To get an order of protection in family court, you will have to prove two things: subject matter jurisdiction and the commission of a family offense.
To prove subject matter jurisdiction, you must prove to the court that either you are related to the person against whom you’re seeking an order of protection by blood or marriage, that you have a child in common, or that you were in an intimate relationship. Please note how the law interprets an intimate relationship — a common misconception is that an intimate relationship must be of a sexual nature. The law specifically says that the relationship does not have to be sexual in nature to qualify as an intimate relationship. However, an intimate relationship is not “ordinary fraternization,” which basically means someone that you see around town regularly.
Once you’ve proven subject matter jurisdiction, the next thing to prove is that the other person committed a family offense. A family offense is a crime or violation, and the list of penal law violations that qualify as family offenses are listed in Family Court Act Section 812.
The Case Will End with a Settlement or Trial
- Settlement: If the respondent (the person you’re seeking the order of protection against) agrees to an order of protection for a short amount of time (6-12 months for example), then settling the case can reduce their risk of being subject of a lengthier order of protection. This would also relieve you from having to prove your case at trial.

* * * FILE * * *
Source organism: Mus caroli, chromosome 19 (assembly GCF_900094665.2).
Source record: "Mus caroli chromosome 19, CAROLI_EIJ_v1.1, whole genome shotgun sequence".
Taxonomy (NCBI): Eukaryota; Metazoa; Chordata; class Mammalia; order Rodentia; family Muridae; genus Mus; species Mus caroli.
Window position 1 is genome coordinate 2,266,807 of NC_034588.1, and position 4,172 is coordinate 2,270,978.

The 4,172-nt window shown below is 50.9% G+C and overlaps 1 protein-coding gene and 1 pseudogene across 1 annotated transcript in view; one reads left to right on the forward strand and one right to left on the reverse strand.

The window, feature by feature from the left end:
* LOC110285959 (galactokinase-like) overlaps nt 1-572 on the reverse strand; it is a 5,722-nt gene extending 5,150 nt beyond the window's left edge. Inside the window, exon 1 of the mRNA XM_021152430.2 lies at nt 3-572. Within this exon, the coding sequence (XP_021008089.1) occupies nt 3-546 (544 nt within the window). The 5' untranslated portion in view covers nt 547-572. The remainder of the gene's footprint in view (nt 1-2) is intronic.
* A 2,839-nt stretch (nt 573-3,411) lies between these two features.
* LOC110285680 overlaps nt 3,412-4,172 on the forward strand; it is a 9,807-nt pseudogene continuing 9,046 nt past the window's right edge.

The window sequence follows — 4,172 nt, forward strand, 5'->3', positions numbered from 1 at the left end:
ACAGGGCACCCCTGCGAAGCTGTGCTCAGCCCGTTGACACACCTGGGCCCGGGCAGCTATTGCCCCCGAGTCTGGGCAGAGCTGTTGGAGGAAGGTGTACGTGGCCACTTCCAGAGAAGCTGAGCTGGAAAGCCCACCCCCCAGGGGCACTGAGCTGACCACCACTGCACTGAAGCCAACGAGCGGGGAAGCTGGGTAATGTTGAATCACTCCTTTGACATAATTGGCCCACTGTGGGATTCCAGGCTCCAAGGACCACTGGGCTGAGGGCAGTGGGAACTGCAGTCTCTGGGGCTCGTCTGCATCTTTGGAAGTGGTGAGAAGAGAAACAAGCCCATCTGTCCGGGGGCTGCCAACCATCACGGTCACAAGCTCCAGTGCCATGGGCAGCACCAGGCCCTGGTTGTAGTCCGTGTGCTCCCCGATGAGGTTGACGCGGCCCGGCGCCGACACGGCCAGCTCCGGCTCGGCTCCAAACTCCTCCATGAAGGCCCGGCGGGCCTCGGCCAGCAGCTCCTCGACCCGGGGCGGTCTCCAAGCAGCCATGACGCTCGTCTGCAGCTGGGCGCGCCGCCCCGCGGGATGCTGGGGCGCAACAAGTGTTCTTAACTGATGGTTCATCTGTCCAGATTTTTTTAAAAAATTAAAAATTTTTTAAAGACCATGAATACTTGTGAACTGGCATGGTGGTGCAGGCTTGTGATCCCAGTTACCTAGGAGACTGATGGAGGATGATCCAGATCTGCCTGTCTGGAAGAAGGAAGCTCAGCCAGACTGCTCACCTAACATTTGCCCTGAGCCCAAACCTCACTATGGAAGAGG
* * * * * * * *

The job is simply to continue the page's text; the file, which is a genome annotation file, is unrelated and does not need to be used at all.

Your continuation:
- Trial: If the respondent will not agree anything that you’re willing to accept, there will be a trial in which you will have to prove that there is subject matter jurisdiction and that the respondent committed a family offense.
What Happens at Trial?
- You will testify. Your attorney will ask you questions about what happened and, if the respondent has an attorney, then they will ask you questions as well (i.e. cross-examination).
- If there are other witnesses, they will be questioned by both sides.
- Evidence will be presented. Evidence can come in the form of text messages, photographs, or anything else that helps prove your case.
- Once your case has been presented, the respondent’s case will be presented in the same manner as yours.
- With both sides presented to the court, the Court will determine whether or not you (a) proved subject matter jurisdiction and (b) that the respondent committed a family offense.
What Happens After a Trial?
If you win, the court can do two things:
- The court can issue an order of protection. Usually, the lengthiest order of protection that can be issued is two years. However, in the most severe cases, if there are aggravating circumstances, you could potentially get an order of protection for up to five years.
- The court can also suspend judgment, meaning certain orders can be issued against the respondent for a period of up to six months. If the respondent follows those orders, then the case is over. If the respondent does not follow the orders, then you can go back and ask for another order of protection.
- Additionally, in rare circumstances, the court can put the respondent on probation.
- If you get an order of protection, and it expires, then you can come to court and ask for an extension. The court will decide whether or not to grant it.
Joseph H. Nivin, Esq.
The Law Offices of Joseph H. Nivin, P.C.
118-35 Queens Boulevard, Suite 1220
Forest Hills, NY 11375
The Chanin Building
122 E. 42nd Street, Suite 2100
New York, NY 10168